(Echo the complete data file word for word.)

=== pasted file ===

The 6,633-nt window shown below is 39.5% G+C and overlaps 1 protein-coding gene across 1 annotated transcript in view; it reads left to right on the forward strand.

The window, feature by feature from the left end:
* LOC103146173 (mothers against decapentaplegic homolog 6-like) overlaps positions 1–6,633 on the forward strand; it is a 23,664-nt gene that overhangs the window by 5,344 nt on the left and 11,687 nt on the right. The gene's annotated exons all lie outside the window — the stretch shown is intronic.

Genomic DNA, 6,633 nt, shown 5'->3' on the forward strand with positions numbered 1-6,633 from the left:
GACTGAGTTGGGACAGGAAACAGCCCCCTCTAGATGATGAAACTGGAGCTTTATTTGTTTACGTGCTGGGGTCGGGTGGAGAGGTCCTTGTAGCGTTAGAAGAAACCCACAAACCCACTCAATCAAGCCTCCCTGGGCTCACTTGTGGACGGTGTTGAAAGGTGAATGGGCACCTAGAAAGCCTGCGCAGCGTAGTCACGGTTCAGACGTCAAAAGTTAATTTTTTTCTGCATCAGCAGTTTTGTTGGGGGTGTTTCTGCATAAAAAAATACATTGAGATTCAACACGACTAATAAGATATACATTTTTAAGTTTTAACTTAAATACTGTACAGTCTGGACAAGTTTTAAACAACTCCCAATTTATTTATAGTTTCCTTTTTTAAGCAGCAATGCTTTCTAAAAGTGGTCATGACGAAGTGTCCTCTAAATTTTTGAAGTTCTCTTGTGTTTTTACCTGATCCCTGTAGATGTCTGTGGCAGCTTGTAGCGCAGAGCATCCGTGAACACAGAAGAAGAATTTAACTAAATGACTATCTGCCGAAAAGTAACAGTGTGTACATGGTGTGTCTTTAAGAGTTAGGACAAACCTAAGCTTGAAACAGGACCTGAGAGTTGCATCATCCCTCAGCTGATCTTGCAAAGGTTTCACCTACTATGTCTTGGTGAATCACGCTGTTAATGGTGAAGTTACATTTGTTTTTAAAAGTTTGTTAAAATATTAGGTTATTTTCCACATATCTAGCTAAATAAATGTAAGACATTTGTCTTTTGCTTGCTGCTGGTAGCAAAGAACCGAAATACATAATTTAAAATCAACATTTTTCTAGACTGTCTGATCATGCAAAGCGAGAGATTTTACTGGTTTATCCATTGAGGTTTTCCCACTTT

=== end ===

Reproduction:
The 6,633-nt window shown below is 39.5% G+C and overlaps 1 protein-coding gene across 1 annotated transcript in view; it reads left to right on the forward strand.

The window, feature by feature from the left end:
* LOC103146173 (mothers against decapentaplegic homolog 6-like) overlaps positions 1–6,633 on the forward strand; it is a 23,664-nt gene that overhangs the window by 5,344 nt on the left and 11,687 nt on the right. The gene's annotated exons all lie outside the window — the stretch shown is intronic.

Genomic DNA, 6,633 nt, shown 5'->3' on the forward strand with positions numbered 1-6,633 from the left:
GACTGAGTTGGGACAGGAAACAGCCCCCTCTAGATGATGAAACTGGAGCTTTATTTGTTTACGTGCTGGGGTCGGGTGGAGAGGTCCTTGTAGCGTTAGAAGAAACCCACAAACCCACTCAATCAAGCCTCCCTGGGCTCACTTGTGGACGGTGTTGAAAGGTGAATGGGCACCTAGAAAGCCTGCGCAGCGTAGTCACGGTTCAGACGTCAAAAGTTAATTTTTTTCTGCATCAGCAGTTTTGTTGGGGGTGTTTCTGCATAAAAAAATACATTGAGATTCAACACGACTAATAAGATATACATTTTTAAGTTTTAACTTAAATACTGTACAGTCTGGACAAGTTTTAAACAACTCCCAATTTATTTATAGTTTCCTTTTTTAAGCAGCAATGCTTTCTAAAAGTGGTCATGACGAAGTGTCCTCTAAATTTTTGAAGTTCTCTTGTGTTTTTACCTGATCCCTGTAGATGTCTGTGGCAGCTTGTAGCGCAGAGCATCCGTGAACACAGAAGAAGAATTTAACTAAATGACTATCTGCCGAAAAGTAACAGTGTGTACATGGTGTGTCTTTAAGAGTTAGGACAAACCTAAGCTTGAAACAGGACCTGAGAGTTGCATCATCCCTCAGCTGATCTTGCAAAGGTTTCACCTACTATGTCTTGGTGAATCACGCTGTTAATGGTGAAGTTACATTTGTTTTTAAAAGTTTGTTAAAATATTAGGTTATTTTCCACATATCTAGCTAAATAAATGTAAGACATTTGTCTTTTGCTTGCTGCTGGTAGCAAAGAACCGAAATACATAATTTAAAATCAACATTTTTCTAGACTGTCTGATCATGCAAAGCGAGAGATTTTACTGGTTTATCCATTGAGGTTTTCCCACTTT